Employment and pensions

Spring Budget 2021 | What did the chancellor have to say about pensions?

Published on 5th Mar 2021

Pension savings capped and schemes encouraged to invest to support innovation


The chancellor of the exchequer's Budget 2021, for pensions, has delivered disappointment for pension savers, good news for employees on furlough and new potential investment opportunities for pension schemes. Here are eight points we think scheme employers and trustees need to note:

  • The lifetime allowance will not increase in line with the Consumer Prices Index (CPI) as projected. It will remain at the current level of £1,073,100 until 5 April 2026 (the end of the 2025-26 tax year).
  • The Coronavirus Job Retention Scheme will run until the end of September 2021. Employees will continue to receive 80% of pay for hours not worked, with employers paying National Insurance contributions and pensions contributions until the end of June, then contributing in addition 10% towards the cost of unworked hours in July and 20% in August and September.
  • Following its announcement in November 2020, the government intends to issue its first sovereign green bond (also known as a "green gilt") this summer, with a further issuance later in 2021 and issuance for the financial year expected to total at least £15 billion. These bonds will "help finance projects that will tackle climate change, finance much-needed infrastructure investment and create green jobs across the country", the government said in its financial services statement in November. A green gilt framework will be now published in June, the Budget confirmed, setting out "the types of expenditures that will be financed to help meet the government’s green objectives". The government will in due course report on "the contributions of green gilt-financed spending towards social co-benefits such as job creation and levelling-up". A National Savings and Investment product will be issued for individuals.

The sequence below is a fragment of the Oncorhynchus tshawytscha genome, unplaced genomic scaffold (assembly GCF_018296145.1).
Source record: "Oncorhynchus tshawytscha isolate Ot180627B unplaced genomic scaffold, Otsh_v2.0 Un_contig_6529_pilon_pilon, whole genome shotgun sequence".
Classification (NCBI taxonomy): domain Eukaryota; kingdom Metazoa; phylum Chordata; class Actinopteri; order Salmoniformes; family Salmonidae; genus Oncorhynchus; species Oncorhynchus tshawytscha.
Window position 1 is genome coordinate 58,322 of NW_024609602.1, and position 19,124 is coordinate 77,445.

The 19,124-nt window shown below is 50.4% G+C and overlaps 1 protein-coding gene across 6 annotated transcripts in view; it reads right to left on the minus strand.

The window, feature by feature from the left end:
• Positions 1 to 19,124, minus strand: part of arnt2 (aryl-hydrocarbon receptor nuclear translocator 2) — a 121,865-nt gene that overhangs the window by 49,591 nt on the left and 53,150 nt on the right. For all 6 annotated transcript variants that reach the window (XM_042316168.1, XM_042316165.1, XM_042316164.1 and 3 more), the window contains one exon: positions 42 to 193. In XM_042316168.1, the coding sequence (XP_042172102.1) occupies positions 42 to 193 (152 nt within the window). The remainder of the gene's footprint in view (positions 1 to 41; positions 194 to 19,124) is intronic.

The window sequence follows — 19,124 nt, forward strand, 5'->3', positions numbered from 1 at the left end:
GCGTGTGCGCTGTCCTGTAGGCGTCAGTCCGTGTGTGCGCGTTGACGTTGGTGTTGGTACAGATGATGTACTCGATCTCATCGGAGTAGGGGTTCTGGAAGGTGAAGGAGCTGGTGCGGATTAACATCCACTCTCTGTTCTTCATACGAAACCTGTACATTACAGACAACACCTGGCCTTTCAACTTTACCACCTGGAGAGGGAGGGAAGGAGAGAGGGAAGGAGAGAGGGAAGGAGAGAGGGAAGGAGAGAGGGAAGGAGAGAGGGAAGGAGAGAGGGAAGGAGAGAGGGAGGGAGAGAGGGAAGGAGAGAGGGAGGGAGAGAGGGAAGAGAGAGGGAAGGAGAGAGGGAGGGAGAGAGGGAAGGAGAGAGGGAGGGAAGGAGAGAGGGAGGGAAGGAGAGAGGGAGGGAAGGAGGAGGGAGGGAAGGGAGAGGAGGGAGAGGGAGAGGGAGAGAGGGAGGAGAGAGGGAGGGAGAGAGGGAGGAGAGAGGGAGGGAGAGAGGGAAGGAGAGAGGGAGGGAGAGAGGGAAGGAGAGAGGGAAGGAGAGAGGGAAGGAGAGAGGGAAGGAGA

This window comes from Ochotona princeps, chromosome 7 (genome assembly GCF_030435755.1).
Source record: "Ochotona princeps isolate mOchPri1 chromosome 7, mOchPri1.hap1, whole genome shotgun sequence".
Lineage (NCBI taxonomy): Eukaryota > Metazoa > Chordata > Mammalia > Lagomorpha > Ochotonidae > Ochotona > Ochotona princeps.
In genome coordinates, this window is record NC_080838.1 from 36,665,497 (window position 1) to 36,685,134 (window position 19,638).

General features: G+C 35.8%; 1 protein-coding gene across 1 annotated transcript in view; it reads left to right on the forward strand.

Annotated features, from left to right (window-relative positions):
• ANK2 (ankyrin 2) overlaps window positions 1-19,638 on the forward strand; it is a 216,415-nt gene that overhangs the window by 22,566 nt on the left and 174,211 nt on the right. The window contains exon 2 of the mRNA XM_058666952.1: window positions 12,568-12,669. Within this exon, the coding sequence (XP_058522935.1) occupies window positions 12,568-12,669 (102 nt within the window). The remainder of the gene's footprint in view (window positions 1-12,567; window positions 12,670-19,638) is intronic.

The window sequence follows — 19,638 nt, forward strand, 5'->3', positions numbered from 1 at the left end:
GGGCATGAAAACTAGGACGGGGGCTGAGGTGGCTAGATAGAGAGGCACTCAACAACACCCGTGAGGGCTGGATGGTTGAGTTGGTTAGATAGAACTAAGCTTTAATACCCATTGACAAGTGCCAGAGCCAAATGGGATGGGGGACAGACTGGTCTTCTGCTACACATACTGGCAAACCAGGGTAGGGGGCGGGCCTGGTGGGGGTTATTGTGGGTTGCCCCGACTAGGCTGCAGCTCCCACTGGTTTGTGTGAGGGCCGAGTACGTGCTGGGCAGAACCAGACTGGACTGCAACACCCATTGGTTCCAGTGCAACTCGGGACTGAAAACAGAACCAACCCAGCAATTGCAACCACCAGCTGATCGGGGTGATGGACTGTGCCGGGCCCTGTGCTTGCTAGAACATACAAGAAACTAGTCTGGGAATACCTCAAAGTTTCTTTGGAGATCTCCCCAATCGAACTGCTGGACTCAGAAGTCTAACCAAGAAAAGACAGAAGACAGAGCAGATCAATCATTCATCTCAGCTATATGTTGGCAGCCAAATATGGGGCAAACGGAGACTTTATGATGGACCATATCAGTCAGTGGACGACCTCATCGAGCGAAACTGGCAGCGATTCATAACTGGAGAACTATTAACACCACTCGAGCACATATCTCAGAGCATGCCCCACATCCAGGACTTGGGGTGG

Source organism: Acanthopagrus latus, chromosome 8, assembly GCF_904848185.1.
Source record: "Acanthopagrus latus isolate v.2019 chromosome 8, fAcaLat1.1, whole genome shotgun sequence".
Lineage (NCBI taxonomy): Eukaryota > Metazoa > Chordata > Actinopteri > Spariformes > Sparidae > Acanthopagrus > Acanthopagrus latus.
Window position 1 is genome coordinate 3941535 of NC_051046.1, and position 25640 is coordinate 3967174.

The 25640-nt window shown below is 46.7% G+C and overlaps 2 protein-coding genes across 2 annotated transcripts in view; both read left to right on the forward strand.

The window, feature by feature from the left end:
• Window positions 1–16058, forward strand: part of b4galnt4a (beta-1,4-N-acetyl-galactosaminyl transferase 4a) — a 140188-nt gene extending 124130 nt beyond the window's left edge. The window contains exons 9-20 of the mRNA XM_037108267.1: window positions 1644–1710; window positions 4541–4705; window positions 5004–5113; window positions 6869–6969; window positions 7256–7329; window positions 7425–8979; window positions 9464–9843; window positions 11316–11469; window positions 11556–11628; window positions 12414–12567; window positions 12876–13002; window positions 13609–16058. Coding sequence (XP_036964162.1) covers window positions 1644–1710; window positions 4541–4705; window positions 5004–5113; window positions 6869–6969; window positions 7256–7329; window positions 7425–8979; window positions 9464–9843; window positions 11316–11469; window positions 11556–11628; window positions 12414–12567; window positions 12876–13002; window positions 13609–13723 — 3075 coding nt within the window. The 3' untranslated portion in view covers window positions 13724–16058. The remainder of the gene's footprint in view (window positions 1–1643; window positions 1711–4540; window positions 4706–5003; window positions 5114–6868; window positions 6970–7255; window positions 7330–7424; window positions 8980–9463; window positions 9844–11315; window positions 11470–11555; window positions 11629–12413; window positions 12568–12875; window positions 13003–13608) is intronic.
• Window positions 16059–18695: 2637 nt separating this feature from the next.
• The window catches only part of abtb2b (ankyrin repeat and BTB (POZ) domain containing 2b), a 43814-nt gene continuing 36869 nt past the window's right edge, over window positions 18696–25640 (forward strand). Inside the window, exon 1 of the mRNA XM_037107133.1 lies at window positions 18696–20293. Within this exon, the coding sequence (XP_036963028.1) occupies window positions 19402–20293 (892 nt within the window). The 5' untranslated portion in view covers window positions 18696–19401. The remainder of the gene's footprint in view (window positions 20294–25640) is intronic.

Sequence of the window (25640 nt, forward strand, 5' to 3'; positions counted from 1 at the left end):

• There will be a new UK Infrastructure Bank, which HM Treasury said in its policy design report would "‘crowd in’ private investment to accelerate our progress to net zero, helping to level up the UK. This will invest in local authority and private sector infrastructure projects, as well as providing and advisory function to help with the development and delivery of projects."
  • The government is going to "commit £375 million to introduce Future Fund: Breakthrough, a new direct co-investment product to support the scale up of the most innovative, R&D-intensive businesses. The British Business Bank will take equity in funding rounds of over £20 million led by private investors to ensure these companies can access the capital they need to grow and bring prosperity to communities across the UK."
  • To make it easier for defined contribution (DC) pension schemes to consider illiquid investments such as venture capital and growth equity, and in line with existing proposals to encourage consolidation of DC schemes and remove barriers to illiquid investment, the government will "consult within the next month on whether certain costs within the charge cap affect pension schemes’ ability to invest in a broader range of assets. This is to ensure pension schemes are not discouraged from such investments and are able to offer the highest possible returns for savers."